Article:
by Kevin Coupe
There was a confluence of stories yesterday that revolved around the same issue…
The Washington Post had another story about how “warehouse jobs were supposed to be the future of the retail industry, offering opportunities for displaced employees and reshaping the American workforce. Amazon, Target, Walmart and other companies pledged to create hundreds of thousands of these positions at competitive wages — and increasingly with perks like free college thrown in — so they could fill the deluge of online orders that began with the coronavirus pandemic and continues unabated.
“But the industry is facing an unexpected problem: Far too few people are willing to take on the often-grueling work, according to industry officials and economic data. It is the latest sign that the job market is being buffeted by unexpected trends that are leading workers to reconsider the types of positions they want — and upending industries across the economy.”
Here may be one of the reasons why:
The Los Angeles Times has a story about the decision by drugstore chain Rite Aid some two decades ago to build a giant warehouse, almost one million square feet in size, to serve its Southern California stores, and how it chose to do so in “an isolated stretch of the Mojave Desert where the air vibrates with heat in the summer.
“The land was cheap. The freeway was nearby. But during summers, the workers are boiling inside the mostly non-air-conditioned warehouse.
“They say their leg muscles cramp and their hearts race. They sweat through their clothes. Made sluggish by the heat, they struggle to pull products at the pace the company sets, incurring demerits that threaten their jobs.” According to the story, “Workers say supervisors responded to their complaints with promises to install more fans in the warehouse … But even when they’ve followed through, it’s had little effect as Southland temperatures rise.”
According to the story, “Rite Aid spokesman Bradley Ducey said the company has been working with its employees and their union to address increased temperatures. He said the company has installed more fans, opened doors in the evening to let in cooler air and allowed workers to take rest breaks and access ‘cooling spots.’ He said Rite Aid shifts its employees’ work hours during the hot summer months to cooler parts of the day — though employees said this effort has been impeded by demands for mandatory overtime.”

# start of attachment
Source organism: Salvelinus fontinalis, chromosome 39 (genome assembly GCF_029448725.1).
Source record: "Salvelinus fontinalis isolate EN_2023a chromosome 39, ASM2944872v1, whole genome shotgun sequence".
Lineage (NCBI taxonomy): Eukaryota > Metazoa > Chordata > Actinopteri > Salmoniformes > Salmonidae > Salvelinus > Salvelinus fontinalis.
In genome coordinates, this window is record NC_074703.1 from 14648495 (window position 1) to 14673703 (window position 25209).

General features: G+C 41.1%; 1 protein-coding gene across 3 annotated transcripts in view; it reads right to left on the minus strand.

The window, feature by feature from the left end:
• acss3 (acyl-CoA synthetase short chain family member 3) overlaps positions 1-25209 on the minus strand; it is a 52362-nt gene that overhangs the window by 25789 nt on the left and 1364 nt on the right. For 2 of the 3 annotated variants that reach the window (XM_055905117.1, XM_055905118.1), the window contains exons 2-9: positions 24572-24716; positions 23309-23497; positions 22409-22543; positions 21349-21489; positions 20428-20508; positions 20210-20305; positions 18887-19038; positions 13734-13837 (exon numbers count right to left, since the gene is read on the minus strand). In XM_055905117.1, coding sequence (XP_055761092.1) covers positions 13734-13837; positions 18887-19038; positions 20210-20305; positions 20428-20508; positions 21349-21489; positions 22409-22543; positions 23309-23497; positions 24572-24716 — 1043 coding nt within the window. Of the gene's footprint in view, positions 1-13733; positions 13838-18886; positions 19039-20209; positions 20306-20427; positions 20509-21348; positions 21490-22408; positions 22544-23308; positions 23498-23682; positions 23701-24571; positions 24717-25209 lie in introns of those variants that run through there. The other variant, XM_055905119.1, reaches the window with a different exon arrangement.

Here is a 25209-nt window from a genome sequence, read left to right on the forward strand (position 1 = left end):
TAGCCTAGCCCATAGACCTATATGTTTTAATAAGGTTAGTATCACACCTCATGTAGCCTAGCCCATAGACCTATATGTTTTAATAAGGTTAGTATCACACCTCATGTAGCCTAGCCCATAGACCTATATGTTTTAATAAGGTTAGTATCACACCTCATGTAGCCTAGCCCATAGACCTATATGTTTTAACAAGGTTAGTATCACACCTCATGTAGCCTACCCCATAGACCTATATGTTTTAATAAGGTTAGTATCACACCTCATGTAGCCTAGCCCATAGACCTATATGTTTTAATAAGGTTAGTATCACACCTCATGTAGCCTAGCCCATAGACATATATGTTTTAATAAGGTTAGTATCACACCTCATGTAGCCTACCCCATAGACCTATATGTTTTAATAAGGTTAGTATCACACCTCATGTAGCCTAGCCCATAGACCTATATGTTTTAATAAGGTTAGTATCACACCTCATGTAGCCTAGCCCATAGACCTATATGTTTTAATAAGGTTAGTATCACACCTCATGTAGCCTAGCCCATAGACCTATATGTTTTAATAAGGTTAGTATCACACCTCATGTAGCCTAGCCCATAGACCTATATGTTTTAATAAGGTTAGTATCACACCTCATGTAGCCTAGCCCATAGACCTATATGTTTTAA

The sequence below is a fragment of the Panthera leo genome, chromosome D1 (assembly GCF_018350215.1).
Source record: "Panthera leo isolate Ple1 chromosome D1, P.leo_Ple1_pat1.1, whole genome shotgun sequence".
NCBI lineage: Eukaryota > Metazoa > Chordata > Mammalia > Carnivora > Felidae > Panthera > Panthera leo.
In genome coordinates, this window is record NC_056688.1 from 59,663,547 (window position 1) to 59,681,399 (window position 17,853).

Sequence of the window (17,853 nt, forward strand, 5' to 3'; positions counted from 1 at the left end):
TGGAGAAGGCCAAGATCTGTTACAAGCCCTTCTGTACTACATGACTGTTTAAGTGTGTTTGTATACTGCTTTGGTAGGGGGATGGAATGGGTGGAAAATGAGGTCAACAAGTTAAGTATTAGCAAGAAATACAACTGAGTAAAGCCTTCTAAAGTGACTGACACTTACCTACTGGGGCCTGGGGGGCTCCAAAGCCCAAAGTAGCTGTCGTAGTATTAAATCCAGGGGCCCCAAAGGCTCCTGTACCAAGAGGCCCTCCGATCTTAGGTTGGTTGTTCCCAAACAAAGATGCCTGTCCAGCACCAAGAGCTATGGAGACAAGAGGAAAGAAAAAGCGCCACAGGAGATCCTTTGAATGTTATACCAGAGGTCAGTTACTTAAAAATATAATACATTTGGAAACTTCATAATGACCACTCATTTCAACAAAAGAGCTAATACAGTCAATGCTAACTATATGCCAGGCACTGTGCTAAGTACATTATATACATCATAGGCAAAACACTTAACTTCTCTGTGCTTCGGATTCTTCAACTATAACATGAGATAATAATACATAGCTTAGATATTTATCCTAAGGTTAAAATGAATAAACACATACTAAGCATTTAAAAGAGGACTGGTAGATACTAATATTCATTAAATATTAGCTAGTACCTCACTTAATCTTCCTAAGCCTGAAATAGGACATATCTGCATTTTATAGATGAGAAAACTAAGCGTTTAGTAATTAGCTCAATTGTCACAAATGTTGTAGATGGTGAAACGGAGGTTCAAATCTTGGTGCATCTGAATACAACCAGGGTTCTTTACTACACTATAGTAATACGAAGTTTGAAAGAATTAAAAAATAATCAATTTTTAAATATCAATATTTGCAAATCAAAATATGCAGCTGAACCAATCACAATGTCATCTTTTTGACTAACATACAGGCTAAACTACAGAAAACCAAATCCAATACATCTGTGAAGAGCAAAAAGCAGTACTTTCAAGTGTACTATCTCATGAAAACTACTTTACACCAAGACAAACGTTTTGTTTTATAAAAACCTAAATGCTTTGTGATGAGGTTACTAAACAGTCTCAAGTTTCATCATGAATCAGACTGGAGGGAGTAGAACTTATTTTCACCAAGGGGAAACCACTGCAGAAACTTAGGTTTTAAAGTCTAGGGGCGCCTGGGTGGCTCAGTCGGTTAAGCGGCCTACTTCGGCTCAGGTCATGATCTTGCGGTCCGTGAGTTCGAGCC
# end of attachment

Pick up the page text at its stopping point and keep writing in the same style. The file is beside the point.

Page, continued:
There is, the Times writes, only one part of the warehouse that is air conditioned – the room where they keep and sort the chocolate before distributing it to Rite Aid’s stores.
No surprise, then, that on the same day the Washington Post has a story about how the Bureau of Labor Statistics reported that roughly 4.3 million people – or close to three percent of the workforce – quit their jobs during August, a phenomenon that the story says “is being driven in part by workers who are less willing to endure inconvenient hours, compensation, or conditions because they know there are ample opportunities elsewhere.”
Now, these are not all the same people. Not everybody is able to walk away from their jobs – they have families to house and feed and clothe and educate.
But when I read these Eye-Opening stories, I cannot help but think that there seems to be a certain lack of respect for people who are performing necessary work. We read a lot about supply chain issues these days, but perhaps forget that the people who are performing sometime grueling work in tough conditions are significant links in the supply chain.
What it really reflects, I think, is something we talk about a lot here on MNB – a singular unwillingness on the part of some companies to invest in their people, to respect their dignity, and value their contributions.
For the moment, the balance of power has shifted to labor … but we all know that this won’t be permanent. The pendulum swings. I’m sure there are a lot of folks out there counting the days until it once again becomes a buyer’s market for employers.
But that won’t solve the problem. It may even exacerbate it.View Original Article